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Grooming Tips for Dogs

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by: sas_svetlana
Total views: 180
Word Count: 859
Date: Sat, 7 Jun 2008 Time: 12:00 AM

Bathing a puppy can be a real challenge, especially when your pup uses every resource to thwart your attempts to get them clean. Who wants to sit, all wet, in a slippery bathtub when there are lizards to chase, and trash men to harass? But don’t give up on this important bath ritual. The way you bathe your puppy matters because you are teaching them, here and now, exactly what bath time will be like for the rest of his days. If you want a well-behaved adult dog that actually enjoys his bath, follow these steps. First thing; before you even run the bathwater, is to collect all the supplies you will need. You’ll need a lot of these the first few times. Nylon collar and leash Coat-conditioning spray (for long-haired dogs) Natural-bristle brush Slicker brush during times of heavy shedding. Large towel for your dog. Now that your supplies are in order, put them all within reach of the tub where you will bathe your puppy. The bathtub works fine for some people, but small dogs fit perfectly in the kitchen sink, and this can be easier on your back if you’re no longer a spring chicken. You may prefer to bathe really big using the garden hose on the porch or driveway. Next, put on clothes you don’t care about getting soaked. Get a few of those treats ready, along with the nylon collar and leash. The entire affair will work better if your puppy is hungry, so do not feed him 6 hours before the bath. Call your puppy to you and offer a treat, remove his regular collar, put on the nylon collar and leash, a give him a few more treats. Say to him, “We’re going to have a bath! Won’t this be fun?” Take your puppy into the bathroom and show him a favorite toy, and play in the bathroom a bit. Remember, you want this to be fun. Now it’s time for a thorough brush-and-comb. Any knots or tangles in your puppy’s coat will tighten and become worse when wet, so you want to comb out all tangles before turning on the faucet. Spray long coats with conditioner and brush thoroughly, then comb through, making sure you get all the way down to the skin.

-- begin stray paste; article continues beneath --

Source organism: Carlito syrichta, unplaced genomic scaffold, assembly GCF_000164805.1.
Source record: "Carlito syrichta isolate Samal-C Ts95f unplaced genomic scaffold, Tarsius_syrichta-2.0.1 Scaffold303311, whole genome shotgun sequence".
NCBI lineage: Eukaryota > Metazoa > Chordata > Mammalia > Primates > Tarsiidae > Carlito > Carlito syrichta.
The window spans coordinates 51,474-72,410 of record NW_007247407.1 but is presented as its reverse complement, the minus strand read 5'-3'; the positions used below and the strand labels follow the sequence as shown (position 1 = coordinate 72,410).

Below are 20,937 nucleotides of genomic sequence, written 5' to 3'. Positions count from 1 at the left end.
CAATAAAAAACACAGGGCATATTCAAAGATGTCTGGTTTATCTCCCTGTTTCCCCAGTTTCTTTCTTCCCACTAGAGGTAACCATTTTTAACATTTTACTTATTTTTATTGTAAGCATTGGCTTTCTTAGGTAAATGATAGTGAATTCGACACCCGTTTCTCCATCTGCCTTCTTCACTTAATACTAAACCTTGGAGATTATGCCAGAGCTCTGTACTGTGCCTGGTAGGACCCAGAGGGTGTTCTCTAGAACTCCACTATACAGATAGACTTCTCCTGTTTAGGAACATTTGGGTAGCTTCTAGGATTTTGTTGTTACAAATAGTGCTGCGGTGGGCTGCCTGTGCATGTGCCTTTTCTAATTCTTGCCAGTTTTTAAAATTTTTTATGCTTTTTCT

Pay attention to the areas behind your dog’s ears, where legs meet body, and under the tail, where mats tend to form in long coats. Remember to praise throughout this process and stay happy, keep the treats flowing. When your dog’s coat is completely free of tangles and dead hair, put the nonskid mat on the bottom of the tub, sink, or pool, and loop the nylon leash around some thing sturdy like the faucet or, if you are outside, a fence, deck post, or heavy piece of lawn furniture. Now your puppy can’t escape and you still have both hands free. Show him his toy and let him play with it a little in the tub before you turn on the water. Remember to do this with each new step, so your puppy gets rewarded instead of being afraid of the bath. If your puppy has sensitive eyes, use a baby shampoo on his head area. Don’t let the water touch the dog until you are sure it is the right temperature. If using the garden hose, make sure any hot water sitting in the hose has run all the way out. Now, thoroughly soak the coat with water. Avoid the eyes and ears, and keep praising. Now, put some shampoo in your palms and rub them together, or apply some to the middle of your dog’s back. Apply the shampoo to your dog’s coat by massaging in circles for short coats, or massaging in long strokes with the growth of hair in long coats, to prevent tangling. Using the scrub brush, work the shampoo in, again using a circular motion on short coats and long brushstrokes on long coats. As you scrub and soap your puppy, he will probably shake his coat and soak you. This is a natural reaction in dogs when they get wet. If he does this, do not scold him! Next, it’s time to rinse. If you leave shampoo in the coat, it can attract dirt and cause tangles, making your dog look worse than before you washed him. Using the sprayer attachment or a pitcher, rinse out all the soap from along the back, under the belly, between paw pads, ect. When you are sure you’ve rinsed out all the soap, do it again. There’s always more soap that needs to be removed. Finish with a conditioner for dogs.

When the bath is over, wrap your puppy in a big, soft towel and blot the water from his coat. Don’t rub the coat as wet hair tangles easily. After you dry your puppy, he will shake again, just to dry himself a little more. Go with it, and stay happy. If you want your dog to air dry a wire crate works best.

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